IR35 was first introduced in April 2000 with the aim to address tax avoidance by individuals working in the role of an employee through an intermediary, such as a limited company. By working this way it is sometimes referred to as a “disguised employee” as it enables individuals and companies avoid tax and national insurance contributions which HMRC intend to recover.
April 2020 is seeing changes which may put the onus on the client rather than the contractor. However only companies which are not “small” (defined by the Companies Act 2006) will be subject to these new rules. Companies Act 2006 defines small if they satisfy 2 of the following:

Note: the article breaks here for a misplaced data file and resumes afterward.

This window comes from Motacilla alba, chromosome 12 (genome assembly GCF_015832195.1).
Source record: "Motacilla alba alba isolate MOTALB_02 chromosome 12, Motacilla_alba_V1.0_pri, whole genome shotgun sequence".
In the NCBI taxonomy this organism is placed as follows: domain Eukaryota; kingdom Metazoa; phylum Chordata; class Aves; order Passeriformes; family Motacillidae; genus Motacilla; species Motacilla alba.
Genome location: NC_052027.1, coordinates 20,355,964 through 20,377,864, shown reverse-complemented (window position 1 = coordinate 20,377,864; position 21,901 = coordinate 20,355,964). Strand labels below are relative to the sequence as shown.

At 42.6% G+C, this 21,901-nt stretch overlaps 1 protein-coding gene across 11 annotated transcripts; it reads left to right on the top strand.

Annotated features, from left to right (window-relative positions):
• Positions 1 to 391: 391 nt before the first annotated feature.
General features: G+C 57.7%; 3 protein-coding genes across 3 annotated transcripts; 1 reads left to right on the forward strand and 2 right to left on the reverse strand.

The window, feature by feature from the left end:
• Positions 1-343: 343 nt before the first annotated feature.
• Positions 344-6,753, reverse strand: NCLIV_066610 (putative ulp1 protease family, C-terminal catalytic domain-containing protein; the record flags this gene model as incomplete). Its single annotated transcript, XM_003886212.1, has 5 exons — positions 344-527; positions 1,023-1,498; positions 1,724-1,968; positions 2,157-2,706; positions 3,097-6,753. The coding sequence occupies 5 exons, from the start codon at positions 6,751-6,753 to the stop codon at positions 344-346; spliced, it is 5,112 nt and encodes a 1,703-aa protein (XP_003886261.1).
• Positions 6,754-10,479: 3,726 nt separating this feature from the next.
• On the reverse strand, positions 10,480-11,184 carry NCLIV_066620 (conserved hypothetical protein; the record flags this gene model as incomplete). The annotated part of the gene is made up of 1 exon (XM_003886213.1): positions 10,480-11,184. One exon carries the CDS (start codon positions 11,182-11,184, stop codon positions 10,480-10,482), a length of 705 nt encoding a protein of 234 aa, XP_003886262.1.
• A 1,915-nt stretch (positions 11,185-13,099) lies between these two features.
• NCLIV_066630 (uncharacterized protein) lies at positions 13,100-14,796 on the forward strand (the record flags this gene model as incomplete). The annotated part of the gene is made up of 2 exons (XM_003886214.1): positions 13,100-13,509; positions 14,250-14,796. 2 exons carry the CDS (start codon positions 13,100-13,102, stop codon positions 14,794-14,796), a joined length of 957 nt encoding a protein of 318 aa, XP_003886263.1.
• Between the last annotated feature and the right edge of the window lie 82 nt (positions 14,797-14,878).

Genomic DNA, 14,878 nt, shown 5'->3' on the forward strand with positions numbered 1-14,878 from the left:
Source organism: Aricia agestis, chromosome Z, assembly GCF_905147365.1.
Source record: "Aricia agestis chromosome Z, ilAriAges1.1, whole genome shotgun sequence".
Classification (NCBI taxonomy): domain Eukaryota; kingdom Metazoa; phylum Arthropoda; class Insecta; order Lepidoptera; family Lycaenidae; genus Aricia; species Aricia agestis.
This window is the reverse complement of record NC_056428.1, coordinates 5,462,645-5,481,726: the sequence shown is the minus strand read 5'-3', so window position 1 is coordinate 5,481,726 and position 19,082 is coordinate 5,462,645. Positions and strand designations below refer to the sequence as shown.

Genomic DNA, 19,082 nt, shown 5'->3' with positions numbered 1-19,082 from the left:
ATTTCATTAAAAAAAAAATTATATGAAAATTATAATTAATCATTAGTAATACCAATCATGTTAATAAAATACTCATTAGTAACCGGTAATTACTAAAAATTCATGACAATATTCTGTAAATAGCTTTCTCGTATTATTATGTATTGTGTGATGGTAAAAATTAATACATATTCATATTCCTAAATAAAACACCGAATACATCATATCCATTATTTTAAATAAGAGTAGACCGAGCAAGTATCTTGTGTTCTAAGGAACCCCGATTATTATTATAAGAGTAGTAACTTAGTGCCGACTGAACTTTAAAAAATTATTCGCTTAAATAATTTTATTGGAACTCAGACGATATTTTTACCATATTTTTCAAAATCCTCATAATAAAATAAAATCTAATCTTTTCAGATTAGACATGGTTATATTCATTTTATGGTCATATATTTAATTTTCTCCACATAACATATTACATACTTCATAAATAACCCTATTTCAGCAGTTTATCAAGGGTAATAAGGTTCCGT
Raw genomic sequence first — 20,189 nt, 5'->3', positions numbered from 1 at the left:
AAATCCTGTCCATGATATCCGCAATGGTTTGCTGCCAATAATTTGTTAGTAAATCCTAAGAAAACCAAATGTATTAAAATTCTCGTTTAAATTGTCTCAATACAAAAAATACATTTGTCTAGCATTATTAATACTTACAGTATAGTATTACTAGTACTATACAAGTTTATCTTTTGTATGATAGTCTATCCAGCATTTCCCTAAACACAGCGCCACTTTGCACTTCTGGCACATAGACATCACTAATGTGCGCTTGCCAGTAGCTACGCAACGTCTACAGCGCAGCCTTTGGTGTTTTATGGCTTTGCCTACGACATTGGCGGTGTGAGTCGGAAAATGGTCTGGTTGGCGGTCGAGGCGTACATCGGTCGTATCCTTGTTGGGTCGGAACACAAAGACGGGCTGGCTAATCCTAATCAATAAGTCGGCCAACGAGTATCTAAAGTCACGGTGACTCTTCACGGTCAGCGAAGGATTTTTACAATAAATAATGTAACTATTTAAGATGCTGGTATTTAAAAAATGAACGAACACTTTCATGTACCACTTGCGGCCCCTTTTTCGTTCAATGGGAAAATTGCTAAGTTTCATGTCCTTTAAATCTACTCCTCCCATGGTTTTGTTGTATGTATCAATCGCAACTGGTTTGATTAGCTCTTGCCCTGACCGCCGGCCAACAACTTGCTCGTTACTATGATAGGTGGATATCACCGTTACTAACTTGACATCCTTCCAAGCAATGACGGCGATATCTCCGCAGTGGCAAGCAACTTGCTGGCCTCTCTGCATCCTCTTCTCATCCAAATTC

Whilst the law now may not always require contractors to asses their own status (depending on the above) it is still advised that they play an active role in the process. Whilst you could use the CEST tool, it has been highly criticised, it isn’t representative of real life, relying on 16 questions to determine the status of often complex working relationships it is not always going to give a true reflection. Furthermore, there is a lot of uncertainty around IR35, a complex piece of legislation that even with case law and HMRC guidance, there is not a single simple answer to determine IR35 status.